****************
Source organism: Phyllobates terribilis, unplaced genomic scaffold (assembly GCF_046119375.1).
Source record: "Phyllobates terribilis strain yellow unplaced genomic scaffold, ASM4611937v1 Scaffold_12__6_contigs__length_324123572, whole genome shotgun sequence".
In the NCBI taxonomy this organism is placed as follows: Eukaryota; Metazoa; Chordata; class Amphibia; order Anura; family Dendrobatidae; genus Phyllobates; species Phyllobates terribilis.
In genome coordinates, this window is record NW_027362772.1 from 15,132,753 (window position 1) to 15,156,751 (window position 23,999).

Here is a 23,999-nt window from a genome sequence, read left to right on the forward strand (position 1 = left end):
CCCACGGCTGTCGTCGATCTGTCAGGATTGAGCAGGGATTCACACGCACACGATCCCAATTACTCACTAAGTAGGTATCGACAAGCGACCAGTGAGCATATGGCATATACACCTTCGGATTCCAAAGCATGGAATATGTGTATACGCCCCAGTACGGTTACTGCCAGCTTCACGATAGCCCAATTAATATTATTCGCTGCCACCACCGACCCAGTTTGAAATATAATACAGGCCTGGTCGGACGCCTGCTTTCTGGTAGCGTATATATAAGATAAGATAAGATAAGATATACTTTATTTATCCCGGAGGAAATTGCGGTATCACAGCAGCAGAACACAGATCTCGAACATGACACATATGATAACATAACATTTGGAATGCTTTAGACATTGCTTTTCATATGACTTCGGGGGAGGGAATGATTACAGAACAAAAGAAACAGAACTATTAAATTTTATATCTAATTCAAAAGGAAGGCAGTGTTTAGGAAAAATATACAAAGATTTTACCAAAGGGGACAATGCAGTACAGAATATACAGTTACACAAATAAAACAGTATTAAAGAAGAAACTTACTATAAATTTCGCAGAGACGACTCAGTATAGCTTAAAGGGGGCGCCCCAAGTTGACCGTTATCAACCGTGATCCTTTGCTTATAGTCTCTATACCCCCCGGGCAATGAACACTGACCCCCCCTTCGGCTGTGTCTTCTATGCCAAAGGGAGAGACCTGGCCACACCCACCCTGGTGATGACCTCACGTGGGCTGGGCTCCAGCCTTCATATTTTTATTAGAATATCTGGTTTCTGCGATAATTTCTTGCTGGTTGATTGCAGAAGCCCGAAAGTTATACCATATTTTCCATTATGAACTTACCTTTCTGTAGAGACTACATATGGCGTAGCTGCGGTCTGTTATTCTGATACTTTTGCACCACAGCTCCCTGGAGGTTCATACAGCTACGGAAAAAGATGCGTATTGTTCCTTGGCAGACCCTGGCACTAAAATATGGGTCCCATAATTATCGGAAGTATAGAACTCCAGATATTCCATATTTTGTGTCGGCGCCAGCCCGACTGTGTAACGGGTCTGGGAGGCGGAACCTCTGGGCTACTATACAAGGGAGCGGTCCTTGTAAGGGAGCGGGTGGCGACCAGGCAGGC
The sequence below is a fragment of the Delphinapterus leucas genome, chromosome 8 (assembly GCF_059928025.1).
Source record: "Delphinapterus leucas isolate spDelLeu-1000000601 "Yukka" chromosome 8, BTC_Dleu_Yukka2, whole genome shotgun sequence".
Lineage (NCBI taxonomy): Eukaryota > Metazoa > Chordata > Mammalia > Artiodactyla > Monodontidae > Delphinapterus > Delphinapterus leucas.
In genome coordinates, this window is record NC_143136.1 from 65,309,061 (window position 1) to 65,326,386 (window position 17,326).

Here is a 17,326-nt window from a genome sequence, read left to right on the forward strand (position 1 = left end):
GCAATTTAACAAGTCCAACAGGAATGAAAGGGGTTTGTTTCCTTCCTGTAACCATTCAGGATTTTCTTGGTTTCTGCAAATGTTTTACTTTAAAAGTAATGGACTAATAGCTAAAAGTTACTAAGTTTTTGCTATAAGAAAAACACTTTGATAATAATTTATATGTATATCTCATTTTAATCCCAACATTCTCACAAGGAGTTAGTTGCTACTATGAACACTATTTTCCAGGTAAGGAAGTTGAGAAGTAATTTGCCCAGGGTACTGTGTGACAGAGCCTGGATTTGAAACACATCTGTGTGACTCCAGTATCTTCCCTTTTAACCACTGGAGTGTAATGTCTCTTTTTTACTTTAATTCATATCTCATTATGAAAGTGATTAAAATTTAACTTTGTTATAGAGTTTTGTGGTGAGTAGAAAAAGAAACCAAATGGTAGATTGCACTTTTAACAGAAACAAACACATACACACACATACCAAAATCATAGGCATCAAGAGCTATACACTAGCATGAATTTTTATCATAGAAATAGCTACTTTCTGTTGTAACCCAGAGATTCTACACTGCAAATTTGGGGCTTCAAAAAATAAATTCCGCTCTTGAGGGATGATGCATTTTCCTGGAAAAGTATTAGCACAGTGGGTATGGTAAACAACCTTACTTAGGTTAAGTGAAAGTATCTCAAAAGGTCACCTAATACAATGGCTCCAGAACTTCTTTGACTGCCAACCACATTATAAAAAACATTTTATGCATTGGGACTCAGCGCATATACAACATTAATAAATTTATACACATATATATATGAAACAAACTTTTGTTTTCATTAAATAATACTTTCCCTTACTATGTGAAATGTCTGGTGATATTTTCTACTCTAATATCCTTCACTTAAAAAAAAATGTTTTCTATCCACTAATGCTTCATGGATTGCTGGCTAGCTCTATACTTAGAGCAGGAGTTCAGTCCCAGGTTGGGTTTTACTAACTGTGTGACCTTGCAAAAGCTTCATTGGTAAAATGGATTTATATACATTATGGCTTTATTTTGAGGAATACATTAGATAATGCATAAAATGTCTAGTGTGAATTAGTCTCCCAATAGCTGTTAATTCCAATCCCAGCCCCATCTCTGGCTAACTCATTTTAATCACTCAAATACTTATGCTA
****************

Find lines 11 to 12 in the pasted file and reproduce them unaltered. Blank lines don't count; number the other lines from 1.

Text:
Here is a 17,326-nt window from a genome sequence, read left to right on the forward strand (position 1 = left end):
GCAATTTAACAAGTCCAACAGGAATGAAAGGGGTTTGTTTCCTTCCTGTAACCATTCAGGATTTTCTTGGTTTCTGCAAATGTTTTACTTTAAAAGTAATGGACTAATAGCTAAAAGTTACTAAGTTTTTGCTATAAGAAAAACACTTTGATAATAATTTATATGTATATCTCATTTTAATCCCAACATTCTCACAAGGAGTTAGTTGCTACTATGAACACTATTTTCCAGGTAAGGAAGTTGAGAAGTAATTTGCCCAGGGTACTGTGTGACAGAGCCTGGATTTGAAACACATCTGTGTGACTCCAGTATCTTCCCTTTTAACCACTGGAGTGTAATGTCTCTTTTTTACTTTAATTCATATCTCATTATGAAAGTGATTAAAATTTAACTTTGTTATAGAGTTTTGTGGTGAGTAGAAAAAGAAACCAAATGGTAGATTGCACTTTTAACAGAAACAAACACATACACACACATACCAAAATCATAGGCATCAAGAGCTATACACTAGCATGAATTTTTATCATAGAAATAGCTACTTTCTGTTGTAACCCAGAGATTCTACACTGCAAATTTGGGGCTTCAAAAAATAAATTCCGCTCTTGAGGGATGATGCATTTTCCTGGAAAAGTATTAGCACAGTGGGTATGGTAAACAACCTTACTTAGGTTAAGTGAAAGTATCTCAAAAGGTCACCTAATACAATGGCTCCAGAACTTCTTTGACTGCCAACCACATTATAAAAAACATTTTATGCATTGGGACTCAGCGCATATACAACATTAATAAATTTATACACATATATATATGAAACAAACTTTTGTTTTCATTAAATAATACTTTCCCTTACTATGTGAAATGTCTGGTGATATTTTCTACTCTAATATCCTTCACTTAAAAAAAAATGTTTTCTATCCACTAATGCTTCATGGATTGCTGGCTAGCTCTATACTTAGAGCAGGAGTTCAGTCCCAGGTTGGGTTTTACTAACTGTGTGACCTTGCAAAAGCTTCATTGGTAAAATGGATTTATATACATTATGGCTTTATTTTGAGGAATACATTAGATAATGCATAAAATGTCTAGTGTGAATTAGTCTCCCAATAGCTGTTAATTCCAATCCCAGCCCCATCTCTGGCTAACTCATTTTAATCACTCAAATACTTATGCTA